Remember your very first day of school? Or your first big breakup? Or your first job? These moments in our lives shift our realities and disrupt our day-to-day. Change can be scary or exciting or even flat-out unwanted. But so often, change turns into a good thing. A child’s first day of school brings new friends and new knowledge. A breakup brings learning and strength. Your first job probably equipped you with skills for the next opportunity.
Robots and automation are changing the way we work, and that probably sounds daunting if you’re freaking out about your job being eliminated, but never fear. The good power of change is here.
A recent study by McKinsey found that about 160 million women might be pushed out of their careers because of workplace automation. So what exactly is workplace automation, and what should you do if your career is at risk?
Workplace automation, at its core, is the replacing of human labor with machine labor, and it’s been present since the Industrial Revolution, when factories first started making it possible for items such as clothing to be made in large quantities. We would still be hand-stitching our summer sundresses if it weren’t for workplace automation.
Although innovations make our lives easier in many ways, they change the way we hire employees. As industries evolve, employers begin to seek different skill sets, and some jobs are eliminated.
Thousands of women worked as telephone operators for decades before losing their jobs in the ‘90s or even earlier to the changing telephone system. Now our phones and other technologies have evolved to do administrative tasks—like answer and transfer calls—for us. In fact, today, 70 percent of “clerical support positions, such as administrative assistants” are held by women and disappearing fast. Women often hold the majority of low-paying, menial jobs, which are the first to be automated and eliminated.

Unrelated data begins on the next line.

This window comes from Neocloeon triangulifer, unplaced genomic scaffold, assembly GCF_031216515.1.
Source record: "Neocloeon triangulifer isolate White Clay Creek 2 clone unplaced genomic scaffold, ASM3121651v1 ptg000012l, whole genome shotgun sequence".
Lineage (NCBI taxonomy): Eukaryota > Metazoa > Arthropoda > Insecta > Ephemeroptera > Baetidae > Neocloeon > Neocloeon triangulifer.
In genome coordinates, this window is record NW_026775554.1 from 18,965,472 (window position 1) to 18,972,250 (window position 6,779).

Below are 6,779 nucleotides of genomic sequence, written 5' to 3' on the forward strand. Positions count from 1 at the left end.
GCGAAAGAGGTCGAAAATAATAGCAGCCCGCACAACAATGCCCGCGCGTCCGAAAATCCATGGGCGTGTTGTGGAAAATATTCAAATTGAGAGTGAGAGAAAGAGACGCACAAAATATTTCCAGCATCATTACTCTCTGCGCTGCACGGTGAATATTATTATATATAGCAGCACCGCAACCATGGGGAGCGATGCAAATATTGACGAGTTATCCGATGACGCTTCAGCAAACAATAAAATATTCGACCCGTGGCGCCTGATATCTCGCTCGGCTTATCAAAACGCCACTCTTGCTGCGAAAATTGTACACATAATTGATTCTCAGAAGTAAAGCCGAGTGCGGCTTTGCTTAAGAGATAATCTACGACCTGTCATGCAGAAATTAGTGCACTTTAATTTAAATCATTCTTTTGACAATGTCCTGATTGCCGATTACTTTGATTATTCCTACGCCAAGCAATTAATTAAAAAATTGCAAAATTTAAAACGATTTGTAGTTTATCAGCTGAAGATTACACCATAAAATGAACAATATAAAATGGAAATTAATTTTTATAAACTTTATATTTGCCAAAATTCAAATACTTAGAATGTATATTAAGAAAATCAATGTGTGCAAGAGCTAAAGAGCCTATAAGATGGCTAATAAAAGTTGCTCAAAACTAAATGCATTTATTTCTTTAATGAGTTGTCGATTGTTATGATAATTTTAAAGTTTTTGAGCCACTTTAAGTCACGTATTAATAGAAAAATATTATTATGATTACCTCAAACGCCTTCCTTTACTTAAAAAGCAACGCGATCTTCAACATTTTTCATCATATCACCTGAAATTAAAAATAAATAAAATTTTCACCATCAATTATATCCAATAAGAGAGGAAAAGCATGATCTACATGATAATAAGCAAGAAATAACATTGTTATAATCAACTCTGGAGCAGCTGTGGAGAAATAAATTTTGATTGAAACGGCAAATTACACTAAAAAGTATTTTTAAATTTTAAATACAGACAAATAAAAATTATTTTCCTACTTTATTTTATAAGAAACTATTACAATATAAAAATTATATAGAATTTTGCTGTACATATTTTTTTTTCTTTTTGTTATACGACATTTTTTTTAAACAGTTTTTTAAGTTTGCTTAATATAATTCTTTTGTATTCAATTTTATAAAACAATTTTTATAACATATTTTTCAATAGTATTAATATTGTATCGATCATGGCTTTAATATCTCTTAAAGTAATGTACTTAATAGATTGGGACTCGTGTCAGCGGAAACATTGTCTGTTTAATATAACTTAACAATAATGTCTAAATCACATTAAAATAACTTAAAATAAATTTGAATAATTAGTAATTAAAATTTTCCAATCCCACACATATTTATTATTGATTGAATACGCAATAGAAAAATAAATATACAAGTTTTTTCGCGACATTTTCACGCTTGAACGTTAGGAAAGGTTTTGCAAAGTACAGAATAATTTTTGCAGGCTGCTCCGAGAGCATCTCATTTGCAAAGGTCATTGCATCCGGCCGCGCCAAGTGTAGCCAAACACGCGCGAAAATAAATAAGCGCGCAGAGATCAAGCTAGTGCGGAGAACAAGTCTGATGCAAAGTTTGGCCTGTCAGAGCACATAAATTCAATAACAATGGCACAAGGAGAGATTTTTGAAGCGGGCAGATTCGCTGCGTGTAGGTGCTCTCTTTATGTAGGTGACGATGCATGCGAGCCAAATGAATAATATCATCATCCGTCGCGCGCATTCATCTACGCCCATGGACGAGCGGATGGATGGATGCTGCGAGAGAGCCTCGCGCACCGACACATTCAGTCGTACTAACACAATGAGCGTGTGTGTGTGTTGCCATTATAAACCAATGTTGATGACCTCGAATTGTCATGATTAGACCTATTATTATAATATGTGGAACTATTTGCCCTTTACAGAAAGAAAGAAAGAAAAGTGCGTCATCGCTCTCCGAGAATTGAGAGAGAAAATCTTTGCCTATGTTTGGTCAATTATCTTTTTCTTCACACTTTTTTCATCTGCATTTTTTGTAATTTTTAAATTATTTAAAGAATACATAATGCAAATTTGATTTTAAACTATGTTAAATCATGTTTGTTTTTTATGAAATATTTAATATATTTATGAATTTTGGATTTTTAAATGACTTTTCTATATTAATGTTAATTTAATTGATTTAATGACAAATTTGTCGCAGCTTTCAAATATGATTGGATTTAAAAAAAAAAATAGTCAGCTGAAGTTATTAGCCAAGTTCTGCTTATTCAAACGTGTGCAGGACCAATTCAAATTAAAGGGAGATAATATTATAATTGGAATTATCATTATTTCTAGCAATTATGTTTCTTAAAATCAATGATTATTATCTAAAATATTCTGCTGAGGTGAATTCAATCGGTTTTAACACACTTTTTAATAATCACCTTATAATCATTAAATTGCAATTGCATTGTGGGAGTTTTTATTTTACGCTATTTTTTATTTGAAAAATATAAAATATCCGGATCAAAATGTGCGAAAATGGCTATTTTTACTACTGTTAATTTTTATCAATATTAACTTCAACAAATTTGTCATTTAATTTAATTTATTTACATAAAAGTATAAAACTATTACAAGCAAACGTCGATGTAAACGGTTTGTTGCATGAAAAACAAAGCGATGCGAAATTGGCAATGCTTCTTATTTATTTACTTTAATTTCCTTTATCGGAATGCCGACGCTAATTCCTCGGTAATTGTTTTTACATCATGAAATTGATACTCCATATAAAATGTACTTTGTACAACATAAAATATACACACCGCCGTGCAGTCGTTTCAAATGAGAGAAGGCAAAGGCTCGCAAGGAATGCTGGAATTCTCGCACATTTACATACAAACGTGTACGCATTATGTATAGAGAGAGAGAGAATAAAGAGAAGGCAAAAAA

Don’t panic. The news isn’t all bad. With job losses come new jobs, jobs we might not have had if it weren’t for automation. McKinsey’s study also predicted women will gain back 171 million positions by 2030. Whew.
If you’re among the 160 million and want to go back to work sometimes before 2030 (most of you, yes?), there are several ways to find job security.
Make a career change
Career changes can be challenging. They often require learning new skills and even going back to school. Jobs are opening up in fields like health care, accounting, and teaching, but if you don’t have a degree in nursing, finance, or education, you’ll end up spending more time and money on top of possibly losing your current job. Maybe you choose that path, but you don’t have to.
Consider your skills
Take stock of your current skills and see if there are jobs where you can utilize them. Are you certified in anything? Are you fluent in HTML? Scroll down to the Skills and Certifications sections on your LinkedIn profile and compare them to the descriptions of jobs you’re interested in.
Stay put . . . sort of
You could also consider a lateral move within your company. Your job may be disappearing, but that doesn’t mean you have to disturb your day-to-day. Your company has chosen automation technologies for efficiency—are there any open positions you can take to achieve that goal?
Don’t be afraid to ask for help
Being a woman in the workplace is challenging, no matter what the conflict, and losing your job is even worse. Utilize your support system of women around you to build connections—you never know what opportunities may arise.